Can the U.N.'s sustainable development goals survive Trump’s foreign aid cuts?

Catholic Relief Services delivers seed and farming tools in Central African Republic in 2014. Photo: Kevin Clarke. Catholic Relief Services delivers seed and farming tools in Central African Republic in 2014. Photo: Kevin Clarke.

So much bad news about global poverty, it is easy to become depressed. The United Nations so often dismissed as a bloated, lurching bureaucracy, it is easy to feel cynical. But as much as the human suffering engendered by poverty is a real and anguishing aspect of modern life, there is often good news to report about poverty.

Coordinated and sustained efforts to mitigate the worst of the world’s poverty-related suffering have had demonstrable, positive effects. Rising incomes and improving standards of living are moving millions out of poverty each year. It is worth acknowledging, even celebrating those successes, if only to stiff-arm hopelessness a little.

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A recent progress report on the United Nation’s 2030 Agenda for Sustainable Development, released at the start of a high-level U.N. forum in mid-July, offers some encouraging data. According to this report card on anti-poverty gains, in 2013, 767 million people lived below the international poverty line of $1.90 a day. That is a lot of people in difficult circumstances, but the absolute number is down significantly from the 1.7 billion who lived below that extreme poverty measure in 1999.

According to the United Nations, the overall global poverty rate has also dramatically declined. In 2016, just under 10 percent of the world’s workers were supporting families on less than that gruesome $1.90 per person per day level, down from 28 percent struggling to do the same in 2000. And the world’s undernourished population declined from 15 percent in 2000-02 to 11 percent in 2014-16.

The impact of the Trump foreign aid reductions, if enacted, “would be swift, devastating, and felt for years to come, imperiling millions of lives and the course of global development, stability, and partnership.”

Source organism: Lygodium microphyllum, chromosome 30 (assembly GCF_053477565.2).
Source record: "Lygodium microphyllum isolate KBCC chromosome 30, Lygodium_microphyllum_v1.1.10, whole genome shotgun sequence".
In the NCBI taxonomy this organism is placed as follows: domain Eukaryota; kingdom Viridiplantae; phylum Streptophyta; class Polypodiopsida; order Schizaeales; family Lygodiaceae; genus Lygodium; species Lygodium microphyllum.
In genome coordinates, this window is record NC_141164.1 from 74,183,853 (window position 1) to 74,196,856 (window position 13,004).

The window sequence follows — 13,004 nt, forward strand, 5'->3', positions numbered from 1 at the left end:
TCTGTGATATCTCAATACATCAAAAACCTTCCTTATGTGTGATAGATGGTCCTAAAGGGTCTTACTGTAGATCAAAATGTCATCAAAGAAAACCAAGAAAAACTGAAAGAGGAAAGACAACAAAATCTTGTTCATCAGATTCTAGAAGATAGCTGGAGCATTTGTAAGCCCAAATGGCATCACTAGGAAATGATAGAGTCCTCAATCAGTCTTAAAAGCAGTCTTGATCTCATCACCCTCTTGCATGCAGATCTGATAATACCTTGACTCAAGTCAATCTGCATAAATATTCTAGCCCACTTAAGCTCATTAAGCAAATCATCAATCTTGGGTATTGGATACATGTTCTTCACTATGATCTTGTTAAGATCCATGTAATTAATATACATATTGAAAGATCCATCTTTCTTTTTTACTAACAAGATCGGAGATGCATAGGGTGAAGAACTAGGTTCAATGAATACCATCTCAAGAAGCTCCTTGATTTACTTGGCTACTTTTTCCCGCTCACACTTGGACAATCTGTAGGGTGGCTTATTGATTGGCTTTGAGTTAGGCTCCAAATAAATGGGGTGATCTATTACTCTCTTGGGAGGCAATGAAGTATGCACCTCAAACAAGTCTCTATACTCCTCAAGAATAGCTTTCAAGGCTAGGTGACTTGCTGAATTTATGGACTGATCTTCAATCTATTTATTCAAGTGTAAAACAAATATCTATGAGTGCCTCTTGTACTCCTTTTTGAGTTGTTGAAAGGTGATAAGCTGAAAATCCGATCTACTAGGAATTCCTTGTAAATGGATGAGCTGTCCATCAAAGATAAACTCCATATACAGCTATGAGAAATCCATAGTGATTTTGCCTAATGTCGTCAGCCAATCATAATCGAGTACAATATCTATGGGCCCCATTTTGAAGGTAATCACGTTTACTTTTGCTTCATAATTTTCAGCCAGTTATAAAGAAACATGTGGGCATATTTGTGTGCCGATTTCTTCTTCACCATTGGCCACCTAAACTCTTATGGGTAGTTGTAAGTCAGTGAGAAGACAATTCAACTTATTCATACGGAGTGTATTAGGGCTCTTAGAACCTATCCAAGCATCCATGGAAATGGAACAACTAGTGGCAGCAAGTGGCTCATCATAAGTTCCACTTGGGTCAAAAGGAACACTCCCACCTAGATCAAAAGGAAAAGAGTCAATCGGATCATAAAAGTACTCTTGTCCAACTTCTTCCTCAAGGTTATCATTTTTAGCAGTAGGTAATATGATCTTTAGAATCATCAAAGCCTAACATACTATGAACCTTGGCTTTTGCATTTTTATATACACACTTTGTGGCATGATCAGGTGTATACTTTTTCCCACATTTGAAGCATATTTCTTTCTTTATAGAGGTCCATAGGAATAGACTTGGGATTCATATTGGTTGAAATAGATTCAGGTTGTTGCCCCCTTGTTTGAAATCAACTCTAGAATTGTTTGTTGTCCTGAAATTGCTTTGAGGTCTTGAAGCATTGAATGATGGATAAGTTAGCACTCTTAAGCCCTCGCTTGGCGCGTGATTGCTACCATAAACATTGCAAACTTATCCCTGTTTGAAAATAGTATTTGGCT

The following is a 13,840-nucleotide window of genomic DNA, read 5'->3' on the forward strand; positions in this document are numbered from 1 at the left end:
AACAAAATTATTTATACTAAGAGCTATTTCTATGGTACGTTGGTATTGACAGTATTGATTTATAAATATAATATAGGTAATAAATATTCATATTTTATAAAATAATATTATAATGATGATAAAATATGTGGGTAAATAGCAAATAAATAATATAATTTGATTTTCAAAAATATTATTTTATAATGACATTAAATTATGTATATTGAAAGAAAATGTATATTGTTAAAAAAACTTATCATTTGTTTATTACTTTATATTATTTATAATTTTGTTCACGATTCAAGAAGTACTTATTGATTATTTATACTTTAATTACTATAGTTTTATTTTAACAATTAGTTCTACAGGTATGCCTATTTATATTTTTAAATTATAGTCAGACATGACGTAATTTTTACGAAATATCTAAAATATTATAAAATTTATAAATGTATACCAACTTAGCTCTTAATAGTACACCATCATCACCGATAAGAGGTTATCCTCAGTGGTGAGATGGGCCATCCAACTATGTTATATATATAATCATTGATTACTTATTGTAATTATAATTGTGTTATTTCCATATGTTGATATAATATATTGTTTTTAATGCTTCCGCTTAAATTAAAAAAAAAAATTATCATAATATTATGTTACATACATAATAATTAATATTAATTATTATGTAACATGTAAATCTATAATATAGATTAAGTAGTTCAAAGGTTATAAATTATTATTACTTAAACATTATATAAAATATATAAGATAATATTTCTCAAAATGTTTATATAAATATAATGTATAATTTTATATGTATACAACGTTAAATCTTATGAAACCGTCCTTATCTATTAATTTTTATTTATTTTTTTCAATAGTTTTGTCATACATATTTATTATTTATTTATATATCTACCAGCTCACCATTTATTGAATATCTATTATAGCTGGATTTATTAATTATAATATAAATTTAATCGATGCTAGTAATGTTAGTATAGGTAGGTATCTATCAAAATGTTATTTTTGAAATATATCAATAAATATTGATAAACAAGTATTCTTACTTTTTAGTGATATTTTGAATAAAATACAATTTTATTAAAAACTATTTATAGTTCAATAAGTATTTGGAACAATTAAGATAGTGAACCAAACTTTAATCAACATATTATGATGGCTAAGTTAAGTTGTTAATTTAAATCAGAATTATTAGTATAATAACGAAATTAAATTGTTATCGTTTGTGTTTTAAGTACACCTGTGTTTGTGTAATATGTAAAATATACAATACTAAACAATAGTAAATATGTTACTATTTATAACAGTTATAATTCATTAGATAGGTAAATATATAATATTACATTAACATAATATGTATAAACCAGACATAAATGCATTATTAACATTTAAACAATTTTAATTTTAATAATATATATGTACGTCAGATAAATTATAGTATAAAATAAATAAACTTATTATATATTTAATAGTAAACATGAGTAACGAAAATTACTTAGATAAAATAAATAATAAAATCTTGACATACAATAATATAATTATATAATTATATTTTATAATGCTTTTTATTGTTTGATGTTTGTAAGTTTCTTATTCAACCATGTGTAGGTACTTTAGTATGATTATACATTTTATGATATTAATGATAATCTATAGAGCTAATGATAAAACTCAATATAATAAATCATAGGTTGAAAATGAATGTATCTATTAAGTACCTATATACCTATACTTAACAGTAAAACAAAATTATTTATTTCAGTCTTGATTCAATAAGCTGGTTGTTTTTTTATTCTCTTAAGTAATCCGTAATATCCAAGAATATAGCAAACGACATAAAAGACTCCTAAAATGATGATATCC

The United Nations reports about 793 million people are undernourished globally now, down from 930 million people in 2000-02. In 2016, an estimated 155 million children under 5 years of age experienced stunted growth because of chronic malnutrition. That is a grim figure, but it is down by just under a third from the number who were stunted by hunger in 2000.

Progress was most significant in East and Southeast Asia, where the extreme poverty rate declined from 35 percent in 1999 to just 3 percent in 2013. Unfortunately, that kind of dramatic progress still eludes sub-Saharan Africa, where 42 percent of the people endured extreme poverty in 2013.

Can this progress continue? With enough funding, persistence and judicious, creative interventions there is no reason it cannot. The sustainable development goals U.N. member states agreed to in 2015 guide the global effort against poverty.

The world could be on track to end abject poverty, defined as individuals subsisting on less than $2 a day. The wealthy and the powerful merely need to surrender a fraction more of the privilege most inherit by the good fortune of birth or geography; the world’s advanced economies need only to continue an arguably meager commitment of just .7 percent (yes, less than 1 percent) of their gross national income to development assistance. (Though among the world’s largest overall donors, the United States has struggled to give anything more than about .2 percent of its annual G.N.I. away in foreign assistance.)

But threats to progress are many; conflict can erase decades of development in a matter of weeks. Assuming the Syria crisis ends tomorrow, for example, it will take more than 30 years to restore its economy and infrastructure. And climate change remains an unpredictable threat to some of the poorest and most vulnerable populations on earth. But most threatening of all is the dissipation of political and public will to do more to end human immiseration.